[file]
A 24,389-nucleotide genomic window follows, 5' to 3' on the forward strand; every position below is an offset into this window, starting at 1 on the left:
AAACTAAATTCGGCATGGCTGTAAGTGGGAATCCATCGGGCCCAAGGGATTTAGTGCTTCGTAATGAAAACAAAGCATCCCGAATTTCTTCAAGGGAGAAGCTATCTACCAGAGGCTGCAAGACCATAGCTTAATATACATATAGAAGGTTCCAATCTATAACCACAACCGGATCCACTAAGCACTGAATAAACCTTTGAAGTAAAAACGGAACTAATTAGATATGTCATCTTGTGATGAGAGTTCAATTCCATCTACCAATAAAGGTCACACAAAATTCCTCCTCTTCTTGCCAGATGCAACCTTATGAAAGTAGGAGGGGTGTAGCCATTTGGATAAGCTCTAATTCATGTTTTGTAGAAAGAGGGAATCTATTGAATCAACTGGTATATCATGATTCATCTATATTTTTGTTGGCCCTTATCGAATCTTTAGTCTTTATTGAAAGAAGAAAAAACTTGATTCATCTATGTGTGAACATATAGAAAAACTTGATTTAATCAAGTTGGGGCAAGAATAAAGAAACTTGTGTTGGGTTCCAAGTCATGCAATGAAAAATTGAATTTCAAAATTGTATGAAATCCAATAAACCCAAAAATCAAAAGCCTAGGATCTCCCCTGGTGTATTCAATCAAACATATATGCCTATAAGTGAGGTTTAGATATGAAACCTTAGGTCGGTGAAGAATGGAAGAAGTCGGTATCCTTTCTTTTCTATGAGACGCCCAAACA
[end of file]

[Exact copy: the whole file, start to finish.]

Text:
A 24,389-nucleotide genomic window follows, 5' to 3' on the forward strand; every position below is an offset into this window, starting at 1 on the left:
AAACTAAATTCGGCATGGCTGTAAGTGGGAATCCATCGGGCCCAAGGGATTTAGTGCTTCGTAATGAAAACAAAGCATCCCGAATTTCTTCAAGGGAGAAGCTATCTACCAGAGGCTGCAAGACCATAGCTTAATATACATATAGAAGGTTCCAATCTATAACCACAACCGGATCCACTAAGCACTGAATAAACCTTTGAAGTAAAAACGGAACTAATTAGATATGTCATCTTGTGATGAGAGTTCAATTCCATCTACCAATAAAGGTCACACAAAATTCCTCCTCTTCTTGCCAGATGCAACCTTATGAAAGTAGGAGGGGTGTAGCCATTTGGATAAGCTCTAATTCATGTTTTGTAGAAAGAGGGAATCTATTGAATCAACTGGTATATCATGATTCATCTATATTTTTGTTGGCCCTTATCGAATCTTTAGTCTTTATTGAAAGAAGAAAAAACTTGATTCATCTATGTGTGAACATATAGAAAAACTTGATTTAATCAAGTTGGGGCAAGAATAAAGAAACTTGTGTTGGGTTCCAAGTCATGCAATGAAAAATTGAATTTCAAAATTGTATGAAATCCAATAAACCCAAAAATCAAAAGCCTAGGATCTCCCCTGGTGTATTCAATCAAACATATATGCCTATAAGTGAGGTTTAGATATGAAACCTTAGGTCGGTGAAGAATGGAAGAAGTCGGTATCCTTTCTTTTCTATGAGACGCCCAAACA